A Travellerspoint blog

October 2013

Lisbon – Vasco de Gama Iz ’Ere

sunny 25 °C

In 1497 while Christobal Colon (Christopher Columbus to you) was still bragging that he had found India in the Caribbean Sea, Portuguese sailor, Vasco de Gama, took a southerly tack around Cape Horn and found India precisely where it still is today – in the middle of the Indian Ocean. Well done Vasco - Good navigation. But, while 93% of Americans wrongly venerate Columbus for discovering the United States, 97% of respondents believe that Vasco de Gama is the medical term for varicose veins.
Sometimes it just pays to get lost and be a loser.
So where is Vasco today?
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Here he lies in the Church of Santa Maria in the Belem district of Lisbon. This is his sarcophagus…
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Santa Maria is part of the expansive Monastery of Jeronimos and is the church where Portuguese sailors prayed before and after their voyages of discovery in the 15th century. The two-story cloisters are quite spectacular…
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We were as delighted with Lisbon as Columbus was when he bumped into Hispaniola and thought he’d hit India, because, on his previous visits in the 1960s, James had found the city about as appealing as bubonic plaque. But today the previously rat infested docks and dilapidated warehouses are fancy marinas; the quayside brothels and mariner’s bars upscale restaurants; and many of the smelly fishermen’s wharves have been turned into parks. This is the port’s 16th century Belem tower which is now surrounded by parkland…
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Not everything in Lisbon has been renovated and renewed. The ancient trams still rattle through the narrow streets of the old city, but only because the antique vehicles are packed with tourists…
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The locals prefer the swish, modern ones…
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Despite the present economic slump, and the inordinate number of panhandlers, Lisbon is looking up; way up. This is the refurbished Elevador do Carmo that has lifted Lisbonites and visitors to the upper city since 1902…
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Many of the buildings in the city centre have been spruced up and many of the streets have been turned into pedestrian shopping areas…
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This tiny shop has been in business since it was built in 1923 and is home to one of the most famous glovers in the world…
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The wide, tree-lined boulevards of Lisbon are pleasant to walk and the metro, though relatively small, is efficient and inexpensive. There are hotels and restaurants a plenty, and castles and sights to see. All in all – Lisbon has sloughed off its odious past and is now well worth a visit.

Posted by Hawkson 01:40 Archived in Portugal Comments (4)

Sintra - Castles in the Air

sunny 25 °C

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High above the clouds on a mountain overlooking a distant Lisbon is the royal palace of Pena - claimed to be one of the most romantic places on earth. Originally a Moorish fortress, it became a monastery in the 16th century before being completely rebuilt and refurbished as a lavish palace for King Ferdinand in the 1840s. Here’s the opulent dining room…
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The Palacio de Pena is a fairytale castle with Hollywood leanings and the mixture of Gothic and Rococo can be a little overwhelming at times…
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Some of the ceilings are definitely a little over the top…
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At the foot of the castle, clinging to the steep sides of the mountain, lies the old city of Sintra, where terrifyingly narrow streets and vertiginous stone stairways snake up and down the mountainsides…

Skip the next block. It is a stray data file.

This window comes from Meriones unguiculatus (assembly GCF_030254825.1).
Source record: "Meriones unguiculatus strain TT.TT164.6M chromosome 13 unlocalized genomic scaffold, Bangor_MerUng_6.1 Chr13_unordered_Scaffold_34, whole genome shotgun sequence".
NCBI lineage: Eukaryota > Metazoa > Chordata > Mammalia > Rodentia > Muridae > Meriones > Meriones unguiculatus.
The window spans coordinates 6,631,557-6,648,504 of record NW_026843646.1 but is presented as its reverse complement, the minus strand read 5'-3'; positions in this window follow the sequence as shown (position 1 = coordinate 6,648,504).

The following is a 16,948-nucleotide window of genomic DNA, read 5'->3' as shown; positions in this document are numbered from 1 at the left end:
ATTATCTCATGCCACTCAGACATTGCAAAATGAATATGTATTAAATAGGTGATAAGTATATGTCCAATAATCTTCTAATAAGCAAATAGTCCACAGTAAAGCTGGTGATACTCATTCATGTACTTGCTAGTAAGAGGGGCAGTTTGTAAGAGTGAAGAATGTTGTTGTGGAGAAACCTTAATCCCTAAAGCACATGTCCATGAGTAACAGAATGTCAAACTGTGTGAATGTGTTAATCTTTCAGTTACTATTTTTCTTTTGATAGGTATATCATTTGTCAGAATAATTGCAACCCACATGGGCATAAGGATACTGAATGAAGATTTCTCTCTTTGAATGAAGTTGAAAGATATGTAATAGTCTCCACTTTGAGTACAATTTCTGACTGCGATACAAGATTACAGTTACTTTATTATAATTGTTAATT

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The Sintra area simply bristles with historic castles, palaces and mansions and its close proximity to Lisbon guarantees swarms of daytrippers. So, to avoid the crowds, we stayed in Sintra and hit the sites before the tour buses arrived and after they had left. Without the daily throngs of sightseers Sintra is a sleepy little place where you can wander the great halls and bedrooms of the palaces without bumping into anyone but an occasional bored docent…
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The Swan Room in the National Palace in the centre of the town is truly spectacular when there is no one to block the view…
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This is the equally deserted bedroom of the King. The elaborate azulejo wall tiles date from 1530..
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Azulejos are traditional tin glazed blue tiles that have been used to adorn churches and grand houses in Portugal for more than five centuries. We wonder what the King would have made of the fact that today azulejos are frequently used to decorate Portuguese railway stations and public toilets!

Posted by Hawkson 07:02 Archived in Portugal Comments (5)

Picture Perfect Ōbidos

storm 22 °C

We are wending our way south as we try to keep ahead of winter but there could be some stormy times over the next few days. Residents of west coast communities know well the unpredictability of a marine environment, but Portugal has had more than a tempestuous climate to contend with in the past two thousand years. Invasions by Romans, Visigoths, Vandals, Teutons and Moors led to repeated destruction of the infrastructure and culture until the 14th century when a united Portugal was born. But civil wars and conflicts with neighbouring Spain continued, and many of the cities were destroyed or badly damaged by a cataclysmic earthquake in 1755. Napoleon’s soldiers only made matters worse when they ravaged this region in the early 1800s. It is therefore surprising that any ancient monuments survive, although many, like the fortified city of Ōbidos, have been significantly reconstructed in more recent centuries...
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Ōbidos dates from 1148, although it was built by the Moors on the site of an earlier settlement. It is a Lilliputian city of perfectly proportioned stone houses lining narrow cobblestone streets…
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It has an impressive entrance gate decorated with 17th century glazed tiles…
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And it is topped off with a fairytale castle…